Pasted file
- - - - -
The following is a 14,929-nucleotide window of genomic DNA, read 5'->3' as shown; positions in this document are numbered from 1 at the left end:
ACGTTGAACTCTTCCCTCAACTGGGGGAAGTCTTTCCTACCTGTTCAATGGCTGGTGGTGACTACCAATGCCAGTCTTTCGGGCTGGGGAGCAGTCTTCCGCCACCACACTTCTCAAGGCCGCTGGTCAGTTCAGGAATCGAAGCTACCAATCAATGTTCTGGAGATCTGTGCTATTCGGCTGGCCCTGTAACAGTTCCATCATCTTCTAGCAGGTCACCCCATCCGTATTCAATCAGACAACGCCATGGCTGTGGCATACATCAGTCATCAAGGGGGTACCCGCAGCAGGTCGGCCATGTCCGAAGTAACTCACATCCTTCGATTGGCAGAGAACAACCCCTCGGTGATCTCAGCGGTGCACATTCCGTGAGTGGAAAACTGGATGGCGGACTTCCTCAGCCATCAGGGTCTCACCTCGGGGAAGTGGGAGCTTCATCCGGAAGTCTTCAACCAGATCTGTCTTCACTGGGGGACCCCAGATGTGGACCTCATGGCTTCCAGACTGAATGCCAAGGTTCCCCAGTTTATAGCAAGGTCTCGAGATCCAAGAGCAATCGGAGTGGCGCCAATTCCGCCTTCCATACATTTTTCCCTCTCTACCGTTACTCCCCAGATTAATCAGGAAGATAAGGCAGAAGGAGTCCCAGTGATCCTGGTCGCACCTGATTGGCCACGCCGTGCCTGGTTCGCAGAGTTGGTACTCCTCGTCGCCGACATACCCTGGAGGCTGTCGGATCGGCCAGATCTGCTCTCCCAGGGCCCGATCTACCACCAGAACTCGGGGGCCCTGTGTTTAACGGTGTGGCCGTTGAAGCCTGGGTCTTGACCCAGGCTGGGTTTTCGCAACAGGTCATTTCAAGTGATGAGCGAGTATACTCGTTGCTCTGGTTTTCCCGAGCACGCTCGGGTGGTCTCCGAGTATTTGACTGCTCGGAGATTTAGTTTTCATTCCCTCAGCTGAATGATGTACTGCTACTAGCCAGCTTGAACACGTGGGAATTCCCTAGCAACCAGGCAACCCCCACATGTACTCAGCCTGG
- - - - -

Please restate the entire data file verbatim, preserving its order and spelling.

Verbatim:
The following is a 14,929-nucleotide window of genomic DNA, read 5'->3' as shown; positions in this document are numbered from 1 at the left end:
ACGTTGAACTCTTCCCTCAACTGGGGGAAGTCTTTCCTACCTGTTCAATGGCTGGTGGTGACTACCAATGCCAGTCTTTCGGGCTGGGGAGCAGTCTTCCGCCACCACACTTCTCAAGGCCGCTGGTCAGTTCAGGAATCGAAGCTACCAATCAATGTTCTGGAGATCTGTGCTATTCGGCTGGCCCTGTAACAGTTCCATCATCTTCTAGCAGGTCACCCCATCCGTATTCAATCAGACAACGCCATGGCTGTGGCATACATCAGTCATCAAGGGGGTACCCGCAGCAGGTCGGCCATGTCCGAAGTAACTCACATCCTTCGATTGGCAGAGAACAACCCCTCGGTGATCTCAGCGGTGCACATTCCGTGAGTGGAAAACTGGATGGCGGACTTCCTCAGCCATCAGGGTCTCACCTCGGGGAAGTGGGAGCTTCATCCGGAAGTCTTCAACCAGATCTGTCTTCACTGGGGGACCCCAGATGTGGACCTCATGGCTTCCAGACTGAATGCCAAGGTTCCCCAGTTTATAGCAAGGTCTCGAGATCCAAGAGCAATCGGAGTGGCGCCAATTCCGCCTTCCATACATTTTTCCCTCTCTACCGTTACTCCCCAGATTAATCAGGAAGATAAGGCAGAAGGAGTCCCAGTGATCCTGGTCGCACCTGATTGGCCACGCCGTGCCTGGTTCGCAGAGTTGGTACTCCTCGTCGCCGACATACCCTGGAGGCTGTCGGATCGGCCAGATCTGCTCTCCCAGGGCCCGATCTACCACCAGAACTCGGGGGCCCTGTGTTTAACGGTGTGGCCGTTGAAGCCTGGGTCTTGACCCAGGCTGGGTTTTCGCAACAGGTCATTTCAAGTGATGAGCGAGTATACTCGTTGCTCTGGTTTTCCCGAGCACGCTCGGGTGGTCTCCGAGTATTTGACTGCTCGGAGATTTAGTTTTCATTCCCTCAGCTGAATGATGTACTGCTACTAGCCAGCTTGAACACGTGGGAATTCCCTAGCAACCAGGCAACCCCCACATGTACTCAGCCTGG